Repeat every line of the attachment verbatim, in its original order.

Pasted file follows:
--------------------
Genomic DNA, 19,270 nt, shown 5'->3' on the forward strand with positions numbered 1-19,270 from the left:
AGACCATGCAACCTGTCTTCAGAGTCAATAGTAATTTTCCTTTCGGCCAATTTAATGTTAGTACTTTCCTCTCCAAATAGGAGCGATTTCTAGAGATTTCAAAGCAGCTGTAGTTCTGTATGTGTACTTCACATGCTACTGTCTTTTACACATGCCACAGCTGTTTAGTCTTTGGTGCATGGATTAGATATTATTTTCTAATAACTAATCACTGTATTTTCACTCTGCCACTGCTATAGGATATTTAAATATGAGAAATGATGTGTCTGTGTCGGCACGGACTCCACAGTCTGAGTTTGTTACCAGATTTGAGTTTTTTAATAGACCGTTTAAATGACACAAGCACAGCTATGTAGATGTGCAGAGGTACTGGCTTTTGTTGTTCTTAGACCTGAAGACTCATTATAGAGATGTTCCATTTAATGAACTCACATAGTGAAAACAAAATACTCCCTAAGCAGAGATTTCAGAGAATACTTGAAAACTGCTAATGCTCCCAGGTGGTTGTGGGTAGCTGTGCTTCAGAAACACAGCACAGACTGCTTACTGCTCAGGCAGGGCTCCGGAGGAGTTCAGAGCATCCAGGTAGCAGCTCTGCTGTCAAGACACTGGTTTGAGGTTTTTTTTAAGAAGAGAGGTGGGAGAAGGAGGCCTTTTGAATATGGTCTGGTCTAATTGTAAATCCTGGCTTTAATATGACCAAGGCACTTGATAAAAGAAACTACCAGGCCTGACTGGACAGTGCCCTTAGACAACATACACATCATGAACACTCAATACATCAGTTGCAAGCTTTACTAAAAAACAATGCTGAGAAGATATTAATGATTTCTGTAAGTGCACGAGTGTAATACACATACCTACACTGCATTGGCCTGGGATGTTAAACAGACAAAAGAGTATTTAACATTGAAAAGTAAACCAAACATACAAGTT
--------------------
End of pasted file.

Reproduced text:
Genomic DNA, 19,270 nt, shown 5'->3' on the forward strand with positions numbered 1-19,270 from the left:
AGACCATGCAACCTGTCTTCAGAGTCAATAGTAATTTTCCTTTCGGCCAATTTAATGTTAGTACTTTCCTCTCCAAATAGGAGCGATTTCTAGAGATTTCAAAGCAGCTGTAGTTCTGTATGTGTACTTCACATGCTACTGTCTTTTACACATGCCACAGCTGTTTAGTCTTTGGTGCATGGATTAGATATTATTTTCTAATAACTAATCACTGTATTTTCACTCTGCCACTGCTATAGGATATTTAAATATGAGAAATGATGTGTCTGTGTCGGCACGGACTCCACAGTCTGAGTTTGTTACCAGATTTGAGTTTTTTAATAGACCGTTTAAATGACACAAGCACAGCTATGTAGATGTGCAGAGGTACTGGCTTTTGTTGTTCTTAGACCTGAAGACTCATTATAGAGATGTTCCATTTAATGAACTCACATAGTGAAAACAAAATACTCCCTAAGCAGAGATTTCAGAGAATACTTGAAAACTGCTAATGCTCCCAGGTGGTTGTGGGTAGCTGTGCTTCAGAAACACAGCACAGACTGCTTACTGCTCAGGCAGGGCTCCGGAGGAGTTCAGAGCATCCAGGTAGCAGCTCTGCTGTCAAGACACTGGTTTGAGGTTTTTTTTAAGAAGAGAGGTGGGAGAAGGAGGCCTTTTGAATATGGTCTGGTCTAATTGTAAATCCTGGCTTTAATATGACCAAGGCACTTGATAAAAGAAACTACCAGGCCTGACTGGACAGTGCCCTTAGACAACATACACATCATGAACACTCAATACATCAGTTGCAAGCTTTACTAAAAAACAATGCTGAGAAGATATTAATGATTTCTGTAAGTGCACGAGTGTAATACACATACCTACACTGCATTGGCCTGGGATGTTAAACAGACAAAAGAGTATTTAACATTGAAAAGTAAACCAAACATACAAGTT